A few weeks ago, I took a look at the amazingly gorgeous A Beautiful Planet for my first ever 4K Ultra HD review. Mill Creek Entertainment also released a second 4K IMAX film at the same time as that release in Journey to the South Pacific. I knew going into the two films that A Beautiful Planet was more up my alley (I love space and I’m not a big fan of the seas) but I thought I would enjoy this film as well. I did, but not nearly as much as A Beautiful Planet. Journey to the South Pacific is a much more average title, though it is still a very impressive looking film in both 4K and Blu-ray.
Journey to the South Pacific is about the West Papua area of Indonesia, which is full of gorgeous beaches and seas but also has many conservation problems to deal with. There is a loose story in this documentary which follows a boy named Jawi as he takes a trip to nine different islands in Indonesia on the Kalabia, a ship which focuses on teaching kids about conserving the reef. Each island has different ocean-related concerns they have to deal with from the loss of big fish and stopping fisherman from using dynamite to catch fish (which damages the reefs) to an island that is always in danger because it is only six feet above sea level at its peak. Cate Blanchett provides narration, though this job entails reading off just a few lines here or there (the documentary’s structure doesn’t require much narration work). Her role is very understated, as the focus is on the gorgeous seascapes and the creatures that live in it.
There is absolutely nothing wrong with Journey to the South Pacific, it’s just a pretty mediocre documentary in a genre (underwater documentaries) that is already quite full. It also focuses a great deal on conservation, another topic that is extremely common in documentaries. There is very little here that hasn’t been covered in other documentaries on the subject.
By far the best part of Journey to the South Pacific (and the biggest reason why it still might be worth watching even if you’ve watched a lot of these underwater documentaries), is the video quality. While this film isn’t quite as gorgeous as A Beautiful Planet (it also came out in 2013 so it is a few years older than that movie), it is still very pretty to look at. There are some amazing shots in Journey to the South Pacific, among them a scene of a gigantic school of what must have been tens of thousands of fish (and you can see each individual one on both 4K and Blu-ray), a tiny seahorse camouflaging itself against some coral, baby sea turtles running to the ocean, and various overhead shots of the islands with their beautiful blue water.
Like A Beautiful Planet, the video quality on this release is great in both 4K Ultra HD and Blu-ray (both formats are included in the package). If you haven’t upgraded to 4K just yet, you will still get an amazing looking film even if you’re watching it on Blu-ray. One thing that Journey to the South Pacific has on A Beautiful Planet is that it is much more colorful. One of the biggest differences between 4K and Blu-ray is the wider range of colors that can be shown and that is actually a pretty big deal for a film like this with the colorful sea life it has. However, the rest of the film isn’t quite as clean as A Beautiful Planet but it is still very close in terms of video quality. Considering A Beautiful Planet is one of the most gorgeous films I’ve ever seen, that’s a compliment.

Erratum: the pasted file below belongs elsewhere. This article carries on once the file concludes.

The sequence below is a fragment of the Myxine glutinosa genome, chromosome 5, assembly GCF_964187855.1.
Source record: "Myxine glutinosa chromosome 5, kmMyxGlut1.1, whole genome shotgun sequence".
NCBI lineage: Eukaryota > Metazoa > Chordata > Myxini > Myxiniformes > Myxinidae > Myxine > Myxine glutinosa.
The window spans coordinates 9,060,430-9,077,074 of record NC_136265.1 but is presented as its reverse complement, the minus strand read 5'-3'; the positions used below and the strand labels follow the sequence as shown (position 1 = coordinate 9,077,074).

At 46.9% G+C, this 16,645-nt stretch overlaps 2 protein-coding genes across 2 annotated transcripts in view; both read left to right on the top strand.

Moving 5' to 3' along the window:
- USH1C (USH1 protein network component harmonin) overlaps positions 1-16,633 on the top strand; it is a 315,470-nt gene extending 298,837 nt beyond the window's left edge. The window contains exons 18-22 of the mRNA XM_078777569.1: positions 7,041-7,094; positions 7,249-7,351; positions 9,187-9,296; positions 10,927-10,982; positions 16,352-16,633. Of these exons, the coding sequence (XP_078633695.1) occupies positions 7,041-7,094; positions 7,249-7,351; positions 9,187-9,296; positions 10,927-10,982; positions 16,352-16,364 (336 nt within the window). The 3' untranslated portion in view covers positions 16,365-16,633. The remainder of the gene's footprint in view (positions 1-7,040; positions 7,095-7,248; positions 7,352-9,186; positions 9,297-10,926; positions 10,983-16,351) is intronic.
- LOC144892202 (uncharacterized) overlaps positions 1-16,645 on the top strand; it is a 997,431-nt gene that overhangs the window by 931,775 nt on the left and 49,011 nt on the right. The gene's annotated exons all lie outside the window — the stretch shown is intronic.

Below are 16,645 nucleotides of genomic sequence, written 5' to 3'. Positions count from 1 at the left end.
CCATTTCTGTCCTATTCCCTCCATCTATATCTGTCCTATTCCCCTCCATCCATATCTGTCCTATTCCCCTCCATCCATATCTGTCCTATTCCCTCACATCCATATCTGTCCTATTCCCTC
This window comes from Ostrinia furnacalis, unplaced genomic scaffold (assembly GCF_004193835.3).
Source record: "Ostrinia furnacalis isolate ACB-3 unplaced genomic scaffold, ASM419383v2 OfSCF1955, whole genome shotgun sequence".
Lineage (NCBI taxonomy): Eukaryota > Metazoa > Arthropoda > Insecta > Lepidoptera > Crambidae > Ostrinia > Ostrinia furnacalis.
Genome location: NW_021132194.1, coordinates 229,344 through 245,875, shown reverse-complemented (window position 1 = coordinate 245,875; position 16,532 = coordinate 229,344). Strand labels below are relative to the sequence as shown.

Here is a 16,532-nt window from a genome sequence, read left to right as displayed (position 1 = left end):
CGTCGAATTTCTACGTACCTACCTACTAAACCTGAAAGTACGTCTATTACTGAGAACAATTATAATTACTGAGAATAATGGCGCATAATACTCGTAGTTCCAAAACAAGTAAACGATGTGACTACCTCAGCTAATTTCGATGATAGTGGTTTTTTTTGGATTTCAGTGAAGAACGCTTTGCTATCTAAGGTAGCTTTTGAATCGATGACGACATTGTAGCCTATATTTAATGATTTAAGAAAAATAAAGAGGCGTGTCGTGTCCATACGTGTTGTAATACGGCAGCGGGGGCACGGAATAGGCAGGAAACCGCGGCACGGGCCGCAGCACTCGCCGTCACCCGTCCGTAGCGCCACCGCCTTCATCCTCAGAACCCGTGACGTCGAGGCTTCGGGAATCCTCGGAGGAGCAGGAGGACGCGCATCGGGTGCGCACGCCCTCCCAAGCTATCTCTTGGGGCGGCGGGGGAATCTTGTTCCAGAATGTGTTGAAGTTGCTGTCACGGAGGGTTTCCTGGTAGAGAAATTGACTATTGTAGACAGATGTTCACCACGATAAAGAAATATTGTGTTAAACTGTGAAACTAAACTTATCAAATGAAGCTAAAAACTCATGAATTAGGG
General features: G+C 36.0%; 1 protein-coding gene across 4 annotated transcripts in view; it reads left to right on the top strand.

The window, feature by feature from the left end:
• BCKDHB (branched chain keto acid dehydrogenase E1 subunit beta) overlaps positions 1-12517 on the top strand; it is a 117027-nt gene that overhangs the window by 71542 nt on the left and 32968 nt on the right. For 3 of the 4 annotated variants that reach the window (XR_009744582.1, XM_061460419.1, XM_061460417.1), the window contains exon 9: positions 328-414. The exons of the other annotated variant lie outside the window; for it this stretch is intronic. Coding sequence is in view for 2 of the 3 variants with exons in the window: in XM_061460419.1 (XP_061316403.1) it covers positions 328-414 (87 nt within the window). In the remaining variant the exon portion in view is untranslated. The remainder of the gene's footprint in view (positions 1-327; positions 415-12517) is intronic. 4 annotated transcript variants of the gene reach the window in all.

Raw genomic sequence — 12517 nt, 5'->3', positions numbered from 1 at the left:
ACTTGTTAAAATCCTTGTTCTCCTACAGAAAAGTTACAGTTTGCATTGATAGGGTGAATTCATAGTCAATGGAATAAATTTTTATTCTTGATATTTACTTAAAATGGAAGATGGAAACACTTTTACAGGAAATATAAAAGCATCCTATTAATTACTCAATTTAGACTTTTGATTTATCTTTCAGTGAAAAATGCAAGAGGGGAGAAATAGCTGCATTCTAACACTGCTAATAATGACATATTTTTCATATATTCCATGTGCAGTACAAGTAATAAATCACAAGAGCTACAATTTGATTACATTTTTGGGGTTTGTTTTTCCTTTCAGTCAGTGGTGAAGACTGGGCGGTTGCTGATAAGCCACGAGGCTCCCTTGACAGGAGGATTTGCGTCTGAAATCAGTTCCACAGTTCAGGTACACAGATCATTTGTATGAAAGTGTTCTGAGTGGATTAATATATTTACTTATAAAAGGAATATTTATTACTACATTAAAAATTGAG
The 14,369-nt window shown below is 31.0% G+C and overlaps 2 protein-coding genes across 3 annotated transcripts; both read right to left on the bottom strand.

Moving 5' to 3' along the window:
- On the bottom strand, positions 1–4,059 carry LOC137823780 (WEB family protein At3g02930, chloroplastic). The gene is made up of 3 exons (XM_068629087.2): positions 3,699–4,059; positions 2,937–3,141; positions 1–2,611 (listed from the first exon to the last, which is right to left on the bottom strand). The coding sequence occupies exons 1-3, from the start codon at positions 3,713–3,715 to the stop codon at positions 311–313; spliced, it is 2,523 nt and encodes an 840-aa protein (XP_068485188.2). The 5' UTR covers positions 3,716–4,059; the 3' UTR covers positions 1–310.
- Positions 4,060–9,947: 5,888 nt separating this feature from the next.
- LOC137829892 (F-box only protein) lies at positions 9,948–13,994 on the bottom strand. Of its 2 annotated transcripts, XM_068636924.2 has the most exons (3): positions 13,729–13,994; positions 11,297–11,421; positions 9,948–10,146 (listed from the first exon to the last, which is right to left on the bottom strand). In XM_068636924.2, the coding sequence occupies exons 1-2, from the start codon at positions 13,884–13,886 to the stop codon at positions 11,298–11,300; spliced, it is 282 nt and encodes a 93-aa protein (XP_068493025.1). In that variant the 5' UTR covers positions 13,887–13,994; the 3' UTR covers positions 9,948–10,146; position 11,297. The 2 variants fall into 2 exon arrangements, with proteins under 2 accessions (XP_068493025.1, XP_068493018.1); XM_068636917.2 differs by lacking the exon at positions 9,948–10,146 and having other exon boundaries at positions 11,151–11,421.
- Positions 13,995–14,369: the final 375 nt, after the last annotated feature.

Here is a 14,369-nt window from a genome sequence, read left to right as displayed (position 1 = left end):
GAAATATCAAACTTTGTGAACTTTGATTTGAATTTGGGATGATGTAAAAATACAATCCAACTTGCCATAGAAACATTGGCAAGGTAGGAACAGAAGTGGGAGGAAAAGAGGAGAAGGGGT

One area that I don’t often talk about in my reviews (especially documentary reviews) is the music. I enjoy good music but I find a lot of film scores to be unmemorable and I only really write about the music if it was something that stuck with me. Journey to the South Pacific has some amazing, lively music that definitely fits that criteria. I even added several of the songs to my Spotify playlists. Like A Beautiful Planet, this release also offers DTS X audio but as I noted in that review, I don’t really have an audio setup that allows me to review this aspect of the release.
Journey to the South Pacific only includes a few short bonus features. While none of them are unique or super informative, they do add a bit of value to this release.
- Trailer (1:50)-The trailer for the film. It’s always good to include these on home entertainment releases but most people aren’t really going to watch them after they just watched the film itself.
- Behind the Scenes of Journey to the South Pacific featurette (4:33)-The director and producer talk about what inspired them to make this documentary, how it was shot, and more. We also get a brief look at Cate Blanchett’s narration sessions.
- Webisodes-A set of five webisodes that each focus on a different part of production. Episodes are all in the 3-4 minute range. While they don’t add a ton to the package, this is easily the best extra in the set.
While Journey to the South Pacific isn’t the amazing documentary that A Beautiful Planet is, there’s nothing particularly wrong with it either. It’s just an average documentary with the gorgeous shots and awesome music being the biggest positives and the pretty dull story and lack of unique subject material being the biggest weaknesses. Journey to the South Pacific does look great in both 4K and Blu-ray though so if the documentary interests you, it is definitely worth picking up.
Journey to the South Pacific was released on 4K Ultra HD and Blu-ray on December 11, 2018.
Buy Journey to the South Pacific on Amazon: 4K Ultra HD + Blu-ray
We would like to thank Mill Creek Entertainment for the review copy of Journey to the South Pacific used for this review. Other than receiving the review copy we at Geeky Hobbies received no other compensation. Receiving the review copy had no impact on the content of this review or the final score.